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The power of bringing honors online

Oregon State University graduate Jose Torres kneeling on a hillside while conducting field research.

A recent graduate is a star example of why it’s important to make honors degrees available to online learners — and how Oregon State is leading the way

By Elena Moffet

In the winter of 2023, Jose Torres became the first Oregon State University student to complete an honors degree online.

Ask him how he got here, and his story might surprise you.

“Nobody in my family’s ever gone to college or university, so it wasn’t even in my mind. We’re all working class people, and so that was my thing,” he says.

Torres is a U.S. Navy veteran who joined the service straight out of high school and did three deployments — while being stationed in Japan, San Diego and Guam.

“I was going to become an aircraft mechanic. That was my goal,” he says.

Experience the academic excellence of the OSU Honors College online

Pursuing an honors baccalaureate degree online with Oregon State will enable you to participate in enhanced curricular and co-curricular experiences, engage in research with OSU faculty and write and defend an honors thesis on a topic of your choosing. Learn more »

But while stationed in Guam, he saw another possible path for himself when he decided to volunteer at the Guam Wildlife Refuge. There, he worked with the local Chamorro people to help support native species in the refuge.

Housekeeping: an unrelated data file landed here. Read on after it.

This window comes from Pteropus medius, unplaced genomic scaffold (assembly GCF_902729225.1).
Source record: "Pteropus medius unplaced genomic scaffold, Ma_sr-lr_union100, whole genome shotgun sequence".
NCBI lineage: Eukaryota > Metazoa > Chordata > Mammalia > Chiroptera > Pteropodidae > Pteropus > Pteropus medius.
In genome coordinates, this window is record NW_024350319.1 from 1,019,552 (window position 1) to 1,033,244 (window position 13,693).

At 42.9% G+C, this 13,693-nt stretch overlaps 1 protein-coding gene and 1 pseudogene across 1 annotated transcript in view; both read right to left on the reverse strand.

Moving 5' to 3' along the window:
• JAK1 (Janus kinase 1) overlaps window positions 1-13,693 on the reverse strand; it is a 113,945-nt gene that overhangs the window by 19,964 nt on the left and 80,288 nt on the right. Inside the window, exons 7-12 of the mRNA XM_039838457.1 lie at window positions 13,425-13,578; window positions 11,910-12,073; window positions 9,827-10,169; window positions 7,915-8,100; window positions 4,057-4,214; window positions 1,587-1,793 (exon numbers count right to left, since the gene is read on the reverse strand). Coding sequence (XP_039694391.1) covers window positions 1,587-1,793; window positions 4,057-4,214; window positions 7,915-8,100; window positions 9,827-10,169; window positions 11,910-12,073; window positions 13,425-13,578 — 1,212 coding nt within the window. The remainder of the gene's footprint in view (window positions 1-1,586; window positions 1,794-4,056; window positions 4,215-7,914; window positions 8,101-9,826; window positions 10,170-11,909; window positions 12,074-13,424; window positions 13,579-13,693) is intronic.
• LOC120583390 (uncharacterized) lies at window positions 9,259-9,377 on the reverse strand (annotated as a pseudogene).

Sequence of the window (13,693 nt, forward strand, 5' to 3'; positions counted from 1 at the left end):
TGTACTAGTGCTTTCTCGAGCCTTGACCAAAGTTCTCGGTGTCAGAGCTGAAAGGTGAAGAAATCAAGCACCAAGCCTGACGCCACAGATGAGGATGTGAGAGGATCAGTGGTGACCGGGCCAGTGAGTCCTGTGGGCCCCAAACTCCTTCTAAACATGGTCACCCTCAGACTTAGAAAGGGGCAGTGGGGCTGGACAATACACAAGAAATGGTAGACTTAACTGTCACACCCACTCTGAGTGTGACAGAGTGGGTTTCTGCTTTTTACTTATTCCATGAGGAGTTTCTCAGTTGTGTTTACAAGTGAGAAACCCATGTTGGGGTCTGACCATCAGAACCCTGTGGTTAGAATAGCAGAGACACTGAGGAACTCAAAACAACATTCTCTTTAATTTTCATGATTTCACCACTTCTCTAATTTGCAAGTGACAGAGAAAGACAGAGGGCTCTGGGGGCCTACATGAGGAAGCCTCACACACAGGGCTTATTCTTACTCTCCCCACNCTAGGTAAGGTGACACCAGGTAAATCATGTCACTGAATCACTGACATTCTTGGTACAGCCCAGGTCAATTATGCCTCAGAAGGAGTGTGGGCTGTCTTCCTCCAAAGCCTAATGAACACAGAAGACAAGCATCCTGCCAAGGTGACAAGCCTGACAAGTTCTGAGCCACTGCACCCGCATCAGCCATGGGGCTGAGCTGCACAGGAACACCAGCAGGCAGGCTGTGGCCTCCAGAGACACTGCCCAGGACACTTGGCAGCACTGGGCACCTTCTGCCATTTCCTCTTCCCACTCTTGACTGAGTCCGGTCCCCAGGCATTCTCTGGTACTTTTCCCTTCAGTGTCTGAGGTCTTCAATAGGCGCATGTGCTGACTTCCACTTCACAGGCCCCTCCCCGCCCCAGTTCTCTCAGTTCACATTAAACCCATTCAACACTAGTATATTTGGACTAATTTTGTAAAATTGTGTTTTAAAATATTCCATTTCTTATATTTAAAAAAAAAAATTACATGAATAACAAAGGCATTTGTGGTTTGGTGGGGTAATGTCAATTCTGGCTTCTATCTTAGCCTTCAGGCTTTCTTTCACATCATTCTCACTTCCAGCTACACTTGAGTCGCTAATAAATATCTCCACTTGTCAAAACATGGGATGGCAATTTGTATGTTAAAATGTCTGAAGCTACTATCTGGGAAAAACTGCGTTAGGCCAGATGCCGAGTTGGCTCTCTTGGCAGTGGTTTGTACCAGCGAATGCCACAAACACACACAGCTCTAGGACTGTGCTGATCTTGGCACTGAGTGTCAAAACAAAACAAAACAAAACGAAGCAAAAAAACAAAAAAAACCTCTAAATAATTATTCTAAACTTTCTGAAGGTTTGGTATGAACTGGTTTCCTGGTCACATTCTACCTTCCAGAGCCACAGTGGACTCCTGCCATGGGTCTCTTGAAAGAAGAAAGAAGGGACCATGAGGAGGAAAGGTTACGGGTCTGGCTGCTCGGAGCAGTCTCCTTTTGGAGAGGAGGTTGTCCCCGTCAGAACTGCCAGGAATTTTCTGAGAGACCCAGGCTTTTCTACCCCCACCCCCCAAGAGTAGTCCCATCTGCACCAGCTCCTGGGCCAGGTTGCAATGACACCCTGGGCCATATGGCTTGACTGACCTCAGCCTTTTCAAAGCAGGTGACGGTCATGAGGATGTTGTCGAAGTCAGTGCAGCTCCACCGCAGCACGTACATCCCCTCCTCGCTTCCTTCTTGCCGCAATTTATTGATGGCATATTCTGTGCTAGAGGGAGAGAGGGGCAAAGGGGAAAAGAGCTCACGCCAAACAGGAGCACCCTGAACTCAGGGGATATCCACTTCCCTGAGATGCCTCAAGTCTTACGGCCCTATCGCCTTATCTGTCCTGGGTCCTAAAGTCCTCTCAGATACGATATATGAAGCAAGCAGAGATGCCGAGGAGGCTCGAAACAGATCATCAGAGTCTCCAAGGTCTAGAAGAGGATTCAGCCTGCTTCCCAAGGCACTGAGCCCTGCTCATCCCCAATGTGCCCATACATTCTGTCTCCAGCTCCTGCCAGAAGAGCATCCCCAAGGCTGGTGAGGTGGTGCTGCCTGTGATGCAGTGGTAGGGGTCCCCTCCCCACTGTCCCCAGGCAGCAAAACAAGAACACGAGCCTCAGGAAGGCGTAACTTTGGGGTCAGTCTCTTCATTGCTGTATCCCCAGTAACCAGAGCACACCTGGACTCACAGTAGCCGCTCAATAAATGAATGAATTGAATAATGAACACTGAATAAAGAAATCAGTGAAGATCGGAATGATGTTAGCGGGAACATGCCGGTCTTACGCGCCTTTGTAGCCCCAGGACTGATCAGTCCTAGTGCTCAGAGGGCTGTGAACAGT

“I was just like — ‘How do I get your job? I like aircraft and everything, but what are YOU?’ I just had no idea this was a possibility or a career choice that somebody could get paid for,” he says.

So when his contract with the Navy came to an end, Torres applied to the fisheries, wildlife, and conservation sciences bachelor’s program at Oregon State.

Alongside the FWCS program, Torres decided to enroll in the Oregon State Honors College, which is known for high levels of faculty engagement and creating research opportunities for undergraduate students.

“I read that you would have an opportunity to do a research project. I have a lot of experience with mechanical work, but it was nothing wildlife-related,” says Torres. “So I wanted to build my knowledge base.”

Torres reached out to Dr. Clinton Epps to ask if he would be willing to be his honors advisor.

“I got very lucky,” Torres says. “My honors thesis is on bighorn sheep morphology, and the professor I worked with, Dr. Epps — he’s one of the biggest desert bighorn researchers in America.”

While luck may have played a small role in a research opportunity being available, Dr. Epps gives Torres a lot of credit for his clear communication and follow-through.

“I really appreciated the time Jose took to make his early approach coherent. When you have so many professional interactions with people, clear communication matters. It’s a sign that someone actually took the time,” says Dr. Epps

Torres started at Oregon State in the fall of 2019 and like a lot of people, his plans were upended by the global COVID-19 pandemic. Two terms into his degree program, he decided to move back to Arizona to be close to family.

Where many people might have taken this as a moment to slow down or stop out, Torres decided to continue earning his honors degree online.

Determined to do in-person research while pursuing his degree online, Torres also applied for a VIEW Fellowship through Oregon State’s Department of Fisheries, Wildlife and Conservation Sciences. Through the fellowship, he received funding to spend two months in the Mojave Desert during the summer of 2021, assisting Dr. Epps with bighorn sheep research.